Book Promotion Interview With Author And Dietitian Jean LaMantia

Theresa Albert, DigiWriting Director of Communications


For the book promotion program we’ve developed for Health and Wellness authors, I’ve been in search of Health and Wellness Experts who have written a book to further help their clients and build their brand authority. 

Working in the book promotion field and on our Promote Your Book Like a Pro course has been informative and inspiring! I’ve met people in many stages of their publishing journey and am honoured to be able to help them help others. It is a beautiful thing when you can use your skills in a meaningful way. I’ve created an interview column in Authority Magazine to find the authors on the best paths so we can share their ideas and support their work. 

Take, for instance, Registered Dietician, Jean LaMantia, who is specializing in nutrition for those living with Lymphedema. Cancer treatments come with digestive downsides which makes choosing what to eat to support health and accommodate digestive discomfort so important. Following are some of the top insights Jean shares about her process.

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What do you feel is the most important character trait that is instrumental to growing an author’s brand when promoting a health and wellness book?

“When it came to launching my book, the first character trait that comes to mind is to be open to opportunities. I was asked to speak at a variety of events and I said yes to as many of them as I could. Some were small support groups and others were medical conferences, and I remained open minded to every opportunity.”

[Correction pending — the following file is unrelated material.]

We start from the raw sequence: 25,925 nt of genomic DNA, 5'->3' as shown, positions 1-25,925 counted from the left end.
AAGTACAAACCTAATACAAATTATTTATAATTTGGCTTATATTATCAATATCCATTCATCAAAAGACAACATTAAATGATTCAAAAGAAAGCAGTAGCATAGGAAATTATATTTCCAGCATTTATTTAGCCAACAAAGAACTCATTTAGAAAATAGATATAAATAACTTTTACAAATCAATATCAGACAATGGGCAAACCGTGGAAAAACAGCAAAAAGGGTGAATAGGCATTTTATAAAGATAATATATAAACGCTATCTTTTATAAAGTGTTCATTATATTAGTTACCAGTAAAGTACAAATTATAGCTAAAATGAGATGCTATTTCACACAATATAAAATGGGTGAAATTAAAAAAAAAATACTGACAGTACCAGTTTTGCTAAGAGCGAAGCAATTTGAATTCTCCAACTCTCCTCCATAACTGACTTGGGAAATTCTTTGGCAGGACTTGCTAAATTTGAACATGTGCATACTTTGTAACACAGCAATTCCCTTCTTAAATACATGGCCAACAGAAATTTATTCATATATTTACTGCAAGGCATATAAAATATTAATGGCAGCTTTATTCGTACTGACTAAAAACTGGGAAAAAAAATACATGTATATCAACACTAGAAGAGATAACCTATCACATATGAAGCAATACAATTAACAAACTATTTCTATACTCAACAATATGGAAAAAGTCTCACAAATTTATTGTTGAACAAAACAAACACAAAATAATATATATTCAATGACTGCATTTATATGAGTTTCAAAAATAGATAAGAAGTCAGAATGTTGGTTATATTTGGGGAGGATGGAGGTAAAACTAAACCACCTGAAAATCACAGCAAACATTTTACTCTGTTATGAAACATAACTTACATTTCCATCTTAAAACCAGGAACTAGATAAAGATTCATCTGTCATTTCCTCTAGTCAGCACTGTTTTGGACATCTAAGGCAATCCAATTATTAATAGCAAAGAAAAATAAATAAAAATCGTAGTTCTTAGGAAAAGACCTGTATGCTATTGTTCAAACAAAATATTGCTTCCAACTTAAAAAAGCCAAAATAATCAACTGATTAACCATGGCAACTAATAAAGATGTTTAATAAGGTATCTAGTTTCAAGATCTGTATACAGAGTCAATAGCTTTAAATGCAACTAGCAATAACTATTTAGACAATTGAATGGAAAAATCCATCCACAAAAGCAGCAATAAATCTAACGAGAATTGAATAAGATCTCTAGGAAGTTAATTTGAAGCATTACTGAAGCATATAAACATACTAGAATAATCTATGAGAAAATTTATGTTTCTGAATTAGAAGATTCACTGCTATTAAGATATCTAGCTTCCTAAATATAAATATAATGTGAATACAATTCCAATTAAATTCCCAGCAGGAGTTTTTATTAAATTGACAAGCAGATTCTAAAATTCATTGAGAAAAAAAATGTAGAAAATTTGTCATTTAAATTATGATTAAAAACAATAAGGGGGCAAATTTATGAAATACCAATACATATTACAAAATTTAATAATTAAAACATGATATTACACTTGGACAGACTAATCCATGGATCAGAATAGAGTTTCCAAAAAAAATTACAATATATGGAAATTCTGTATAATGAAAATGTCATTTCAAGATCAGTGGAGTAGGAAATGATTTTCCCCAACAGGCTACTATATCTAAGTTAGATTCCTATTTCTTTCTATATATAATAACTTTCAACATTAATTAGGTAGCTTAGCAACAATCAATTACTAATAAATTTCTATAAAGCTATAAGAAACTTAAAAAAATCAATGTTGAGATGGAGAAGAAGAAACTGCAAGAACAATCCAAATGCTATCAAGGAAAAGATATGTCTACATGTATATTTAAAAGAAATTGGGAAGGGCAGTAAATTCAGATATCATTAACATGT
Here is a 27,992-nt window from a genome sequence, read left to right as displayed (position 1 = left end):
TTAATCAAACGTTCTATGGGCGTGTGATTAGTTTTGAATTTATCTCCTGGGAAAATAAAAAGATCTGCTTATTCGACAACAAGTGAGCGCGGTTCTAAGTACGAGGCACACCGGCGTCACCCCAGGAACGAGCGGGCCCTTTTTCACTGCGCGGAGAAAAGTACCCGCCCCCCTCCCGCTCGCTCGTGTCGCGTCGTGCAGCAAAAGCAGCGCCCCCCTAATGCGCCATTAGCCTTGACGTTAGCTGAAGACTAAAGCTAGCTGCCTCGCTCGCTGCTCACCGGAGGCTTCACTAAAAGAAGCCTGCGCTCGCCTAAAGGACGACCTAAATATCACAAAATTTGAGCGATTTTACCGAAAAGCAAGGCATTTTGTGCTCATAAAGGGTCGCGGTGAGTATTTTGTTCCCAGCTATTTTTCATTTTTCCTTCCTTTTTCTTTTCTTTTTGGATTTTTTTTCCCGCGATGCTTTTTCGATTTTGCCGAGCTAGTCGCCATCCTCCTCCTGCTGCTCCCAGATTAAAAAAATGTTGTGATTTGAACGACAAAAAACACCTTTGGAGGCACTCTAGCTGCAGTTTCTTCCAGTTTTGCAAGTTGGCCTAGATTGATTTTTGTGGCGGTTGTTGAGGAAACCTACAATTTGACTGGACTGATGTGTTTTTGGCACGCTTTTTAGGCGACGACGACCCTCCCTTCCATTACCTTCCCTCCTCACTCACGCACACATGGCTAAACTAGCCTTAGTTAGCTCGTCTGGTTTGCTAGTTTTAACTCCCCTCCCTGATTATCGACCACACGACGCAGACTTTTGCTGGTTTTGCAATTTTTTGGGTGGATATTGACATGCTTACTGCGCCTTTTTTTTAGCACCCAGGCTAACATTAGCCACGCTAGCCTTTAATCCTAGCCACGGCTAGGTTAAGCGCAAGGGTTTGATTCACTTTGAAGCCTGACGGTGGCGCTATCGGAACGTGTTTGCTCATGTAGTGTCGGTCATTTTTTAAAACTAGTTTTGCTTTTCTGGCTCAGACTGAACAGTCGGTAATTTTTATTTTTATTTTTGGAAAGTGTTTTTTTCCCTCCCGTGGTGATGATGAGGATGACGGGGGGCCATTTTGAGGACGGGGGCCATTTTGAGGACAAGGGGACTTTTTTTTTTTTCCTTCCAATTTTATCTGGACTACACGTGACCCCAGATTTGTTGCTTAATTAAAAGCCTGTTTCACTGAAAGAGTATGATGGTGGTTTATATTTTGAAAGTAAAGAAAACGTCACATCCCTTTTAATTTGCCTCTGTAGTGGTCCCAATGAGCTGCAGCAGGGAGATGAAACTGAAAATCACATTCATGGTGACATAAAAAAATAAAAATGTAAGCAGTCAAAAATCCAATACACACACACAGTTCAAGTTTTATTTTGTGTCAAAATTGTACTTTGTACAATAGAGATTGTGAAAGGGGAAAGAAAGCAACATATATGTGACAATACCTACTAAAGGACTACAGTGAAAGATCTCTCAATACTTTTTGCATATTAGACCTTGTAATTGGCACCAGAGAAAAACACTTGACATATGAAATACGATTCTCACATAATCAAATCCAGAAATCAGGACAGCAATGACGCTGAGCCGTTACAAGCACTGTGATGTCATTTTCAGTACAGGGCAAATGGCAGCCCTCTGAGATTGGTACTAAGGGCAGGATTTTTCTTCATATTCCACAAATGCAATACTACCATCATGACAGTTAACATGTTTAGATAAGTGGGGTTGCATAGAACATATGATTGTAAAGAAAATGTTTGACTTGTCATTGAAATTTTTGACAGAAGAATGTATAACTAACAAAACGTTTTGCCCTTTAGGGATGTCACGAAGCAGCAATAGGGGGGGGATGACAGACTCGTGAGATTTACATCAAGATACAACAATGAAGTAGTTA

Jean is so right about this! You never know where an opportunity will go, who will see it, and what doors it may open for you. That said, I learned the hard way that you have manage and prioritize your time. 

Pro-Tip: If it isn’t an exact perfect fit, don’t discard it but don’t schedule things too far in advance. Ask if the opportunity can be pitched to you within a week or a month of it happening. If your commitments aren’t full, do it! But if you took that “unpaid opportunity” and committed to it on a day that another highly paid, bigger outlet wants you, you may be stuck. 

Pro-tip: Toss the opportunity but keep the contact! If it just isn’t a fit for you, be sure to note the person who reached out and their role and maintain a relationship with them. If you can connect with them in personal social channels, or better yet, on LinkedIn, you will be able to find each other when another chance shows itself.

 I asked Jean to share an example of how marketing a book helped her to grow her health and wellness brand.

“Within a few months of [my lymphedema book] being published, I was a speaker at the National Lymphedema Network conference and the Canadian Lymphedema Framework conference. Without writing such a well-researched, high quality book, I would not have been featured in such a prominent way in that industry. This has allowed me to grow my brand as the lymphedema dietitian.”

What Jean learned here is important for all of us to keep in mind-no effort is ever wasted. I bet there were days when she felt as though it was too hard to keep her business running and write a book. But what she learned was that the book was part of keeping her business running. Think of it this way, the research and writing is sweat equity time traded for marketing dollars. This investment in yourself and your time leverages itself at the other end and it is a far, far more genuine way to “spend” resources instead of advertising dollars.


Share with Us

I, like Jean, have learned that my life works better when I figure out whom I can serve and how. Do you have any examples you can share with us?

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